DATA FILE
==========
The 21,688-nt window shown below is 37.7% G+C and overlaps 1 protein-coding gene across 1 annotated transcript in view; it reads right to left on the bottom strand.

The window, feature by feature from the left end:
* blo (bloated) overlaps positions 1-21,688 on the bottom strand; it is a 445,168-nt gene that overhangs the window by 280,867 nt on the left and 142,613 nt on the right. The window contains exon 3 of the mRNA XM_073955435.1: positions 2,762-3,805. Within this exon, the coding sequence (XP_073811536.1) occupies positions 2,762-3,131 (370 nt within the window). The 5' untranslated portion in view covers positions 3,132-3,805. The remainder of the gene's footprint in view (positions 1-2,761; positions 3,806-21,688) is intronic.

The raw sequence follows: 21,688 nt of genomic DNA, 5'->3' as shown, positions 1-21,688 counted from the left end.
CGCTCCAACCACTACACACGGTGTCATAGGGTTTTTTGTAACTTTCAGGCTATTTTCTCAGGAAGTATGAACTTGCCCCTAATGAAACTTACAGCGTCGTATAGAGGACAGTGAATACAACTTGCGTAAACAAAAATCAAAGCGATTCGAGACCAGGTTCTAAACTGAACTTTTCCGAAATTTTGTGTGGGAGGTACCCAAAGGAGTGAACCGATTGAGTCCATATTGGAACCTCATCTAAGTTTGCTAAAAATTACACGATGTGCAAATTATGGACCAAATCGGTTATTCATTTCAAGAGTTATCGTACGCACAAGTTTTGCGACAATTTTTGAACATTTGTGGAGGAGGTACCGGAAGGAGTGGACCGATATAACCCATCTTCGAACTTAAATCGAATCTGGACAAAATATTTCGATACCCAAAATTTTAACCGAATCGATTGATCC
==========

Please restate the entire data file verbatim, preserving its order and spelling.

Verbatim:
The 21,688-nt window shown below is 37.7% G+C and overlaps 1 protein-coding gene across 1 annotated transcript in view; it reads right to left on the bottom strand.

The window, feature by feature from the left end:
* blo (bloated) overlaps positions 1-21,688 on the bottom strand; it is a 445,168-nt gene that overhangs the window by 280,867 nt on the left and 142,613 nt on the right. The window contains exon 3 of the mRNA XM_073955435.1: positions 2,762-3,805. Within this exon, the coding sequence (XP_073811536.1) occupies positions 2,762-3,131 (370 nt within the window). The 5' untranslated portion in view covers positions 3,132-3,805. The remainder of the gene's footprint in view (positions 1-2,761; positions 3,806-21,688) is intronic.

The raw sequence follows: 21,688 nt of genomic DNA, 5'->3' as shown, positions 1-21,688 counted from the left end.
CGCTCCAACCACTACACACGGTGTCATAGGGTTTTTTGTAACTTTCAGGCTATTTTCTCAGGAAGTATGAACTTGCCCCTAATGAAACTTACAGCGTCGTATAGAGGACAGTGAATACAACTTGCGTAAACAAAAATCAAAGCGATTCGAGACCAGGTTCTAAACTGAACTTTTCCGAAATTTTGTGTGGGAGGTACCCAAAGGAGTGAACCGATTGAGTCCATATTGGAACCTCATCTAAGTTTGCTAAAAATTACACGATGTGCAAATTATGGACCAAATCGGTTATTCATTTCAAGAGTTATCGTACGCACAAGTTTTGCGACAATTTTTGAACATTTGTGGAGGAGGTACCGGAAGGAGTGGACCGATATAACCCATCTTCGAACTTAAATCGAATCTGGACAAAATATTTCGATACCCAAAATTTTAACCGAATCGATTGATCC